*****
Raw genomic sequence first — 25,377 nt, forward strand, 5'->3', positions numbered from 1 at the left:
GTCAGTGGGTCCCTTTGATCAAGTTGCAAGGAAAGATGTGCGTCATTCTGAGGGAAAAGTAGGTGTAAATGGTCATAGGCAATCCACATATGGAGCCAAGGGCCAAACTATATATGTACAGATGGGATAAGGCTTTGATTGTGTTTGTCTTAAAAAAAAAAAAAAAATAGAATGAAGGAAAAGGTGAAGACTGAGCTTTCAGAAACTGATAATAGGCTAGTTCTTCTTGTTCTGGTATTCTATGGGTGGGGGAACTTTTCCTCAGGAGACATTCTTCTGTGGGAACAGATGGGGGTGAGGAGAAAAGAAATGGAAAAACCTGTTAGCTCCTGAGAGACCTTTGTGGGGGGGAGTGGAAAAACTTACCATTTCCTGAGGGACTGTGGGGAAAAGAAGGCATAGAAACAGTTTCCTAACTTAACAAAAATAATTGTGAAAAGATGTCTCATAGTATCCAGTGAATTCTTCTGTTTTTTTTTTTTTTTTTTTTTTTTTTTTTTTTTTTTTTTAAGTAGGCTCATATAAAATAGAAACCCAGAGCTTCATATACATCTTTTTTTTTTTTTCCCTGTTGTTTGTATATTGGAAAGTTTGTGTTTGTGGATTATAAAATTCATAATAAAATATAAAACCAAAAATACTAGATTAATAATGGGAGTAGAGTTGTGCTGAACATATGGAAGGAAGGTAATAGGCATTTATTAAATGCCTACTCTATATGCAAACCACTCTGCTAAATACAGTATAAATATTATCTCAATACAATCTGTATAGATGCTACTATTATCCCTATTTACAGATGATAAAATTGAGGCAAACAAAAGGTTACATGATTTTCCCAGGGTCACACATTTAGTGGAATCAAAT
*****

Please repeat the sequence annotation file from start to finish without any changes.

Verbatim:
Raw genomic sequence first — 25,377 nt, forward strand, 5'->3', positions numbered from 1 at the left:
GTCAGTGGGTCCCTTTGATCAAGTTGCAAGGAAAGATGTGCGTCATTCTGAGGGAAAAGTAGGTGTAAATGGTCATAGGCAATCCACATATGGAGCCAAGGGCCAAACTATATATGTACAGATGGGATAAGGCTTTGATTGTGTTTGTCTTAAAAAAAAAAAAAAAATAGAATGAAGGAAAAGGTGAAGACTGAGCTTTCAGAAACTGATAATAGGCTAGTTCTTCTTGTTCTGGTATTCTATGGGTGGGGGAACTTTTCCTCAGGAGACATTCTTCTGTGGGAACAGATGGGGGTGAGGAGAAAAGAAATGGAAAAACCTGTTAGCTCCTGAGAGACCTTTGTGGGGGGGAGTGGAAAAACTTACCATTTCCTGAGGGACTGTGGGGAAAAGAAGGCATAGAAACAGTTTCCTAACTTAACAAAAATAATTGTGAAAAGATGTCTCATAGTATCCAGTGAATTCTTCTGTTTTTTTTTTTTTTTTTTTTTTTTTTTTTTTTTTTTTTTAAGTAGGCTCATATAAAATAGAAACCCAGAGCTTCATATACATCTTTTTTTTTTTTTCCCTGTTGTTTGTATATTGGAAAGTTTGTGTTTGTGGATTATAAAATTCATAATAAAATATAAAACCAAAAATACTAGATTAATAATGGGAGTAGAGTTGTGCTGAACATATGGAAGGAAGGTAATAGGCATTTATTAAATGCCTACTCTATATGCAAACCACTCTGCTAAATACAGTATAAATATTATCTCAATACAATCTGTATAGATGCTACTATTATCCCTATTTACAGATGATAAAATTGAGGCAAACAAAAGGTTACATGATTTTCCCAGGGTCACACATTTAGTGGAATCAAAT